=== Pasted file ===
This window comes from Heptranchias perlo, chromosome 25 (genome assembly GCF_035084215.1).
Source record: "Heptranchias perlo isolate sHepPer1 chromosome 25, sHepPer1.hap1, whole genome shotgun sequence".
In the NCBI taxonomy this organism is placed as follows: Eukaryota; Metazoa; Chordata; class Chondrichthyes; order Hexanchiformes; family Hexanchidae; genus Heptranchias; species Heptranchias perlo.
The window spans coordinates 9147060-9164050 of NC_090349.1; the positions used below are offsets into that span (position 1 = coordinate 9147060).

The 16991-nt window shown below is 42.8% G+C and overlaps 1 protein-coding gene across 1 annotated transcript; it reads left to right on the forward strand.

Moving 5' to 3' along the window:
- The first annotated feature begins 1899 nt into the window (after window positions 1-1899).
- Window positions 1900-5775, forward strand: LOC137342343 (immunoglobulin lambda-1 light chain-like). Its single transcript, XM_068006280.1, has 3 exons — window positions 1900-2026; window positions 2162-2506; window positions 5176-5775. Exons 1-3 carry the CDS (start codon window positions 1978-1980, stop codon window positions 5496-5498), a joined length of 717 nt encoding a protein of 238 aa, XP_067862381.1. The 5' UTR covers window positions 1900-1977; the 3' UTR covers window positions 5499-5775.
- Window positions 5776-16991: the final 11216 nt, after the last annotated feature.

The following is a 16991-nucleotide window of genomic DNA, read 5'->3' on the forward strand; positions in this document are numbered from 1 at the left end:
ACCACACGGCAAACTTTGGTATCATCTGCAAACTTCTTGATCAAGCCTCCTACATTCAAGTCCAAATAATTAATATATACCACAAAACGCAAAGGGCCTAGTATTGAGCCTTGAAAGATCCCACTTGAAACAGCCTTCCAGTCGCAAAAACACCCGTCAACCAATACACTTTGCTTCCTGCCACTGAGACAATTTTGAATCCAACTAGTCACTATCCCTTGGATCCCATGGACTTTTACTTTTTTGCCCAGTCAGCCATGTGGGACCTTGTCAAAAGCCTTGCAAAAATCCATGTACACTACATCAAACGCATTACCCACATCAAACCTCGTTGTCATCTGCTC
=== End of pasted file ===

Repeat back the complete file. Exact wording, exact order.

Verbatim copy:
This window comes from Heptranchias perlo, chromosome 25 (genome assembly GCF_035084215.1).
Source record: "Heptranchias perlo isolate sHepPer1 chromosome 25, sHepPer1.hap1, whole genome shotgun sequence".
In the NCBI taxonomy this organism is placed as follows: Eukaryota; Metazoa; Chordata; class Chondrichthyes; order Hexanchiformes; family Hexanchidae; genus Heptranchias; species Heptranchias perlo.
The window spans coordinates 9147060-9164050 of NC_090349.1; the positions used below are offsets into that span (position 1 = coordinate 9147060).

The 16991-nt window shown below is 42.8% G+C and overlaps 1 protein-coding gene across 1 annotated transcript; it reads left to right on the forward strand.

Moving 5' to 3' along the window:
- The first annotated feature begins 1899 nt into the window (after window positions 1-1899).
- Window positions 1900-5775, forward strand: LOC137342343 (immunoglobulin lambda-1 light chain-like). Its single transcript, XM_068006280.1, has 3 exons — window positions 1900-2026; window positions 2162-2506; window positions 5176-5775. Exons 1-3 carry the CDS (start codon window positions 1978-1980, stop codon window positions 5496-5498), a joined length of 717 nt encoding a protein of 238 aa, XP_067862381.1. The 5' UTR covers window positions 1900-1977; the 3' UTR covers window positions 5499-5775.
- Window positions 5776-16991: the final 11216 nt, after the last annotated feature.

The following is a 16991-nucleotide window of genomic DNA, read 5'->3' on the forward strand; positions in this document are numbered from 1 at the left end:
ACCACACGGCAAACTTTGGTATCATCTGCAAACTTCTTGATCAAGCCTCCTACATTCAAGTCCAAATAATTAATATATACCACAAAACGCAAAGGGCCTAGTATTGAGCCTTGAAAGATCCCACTTGAAACAGCCTTCCAGTCGCAAAAACACCCGTCAACCAATACACTTTGCTTCCTGCCACTGAGACAATTTTGAATCCAACTAGTCACTATCCCTTGGATCCCATGGACTTTTACTTTTTTGCCCAGTCAGCCATGTGGGACCTTGTCAAAAGCCTTGCAAAAATCCATGTACACTACATCAAACGCATTACCCACATCAAACCTCGTTGTCATCTGCTC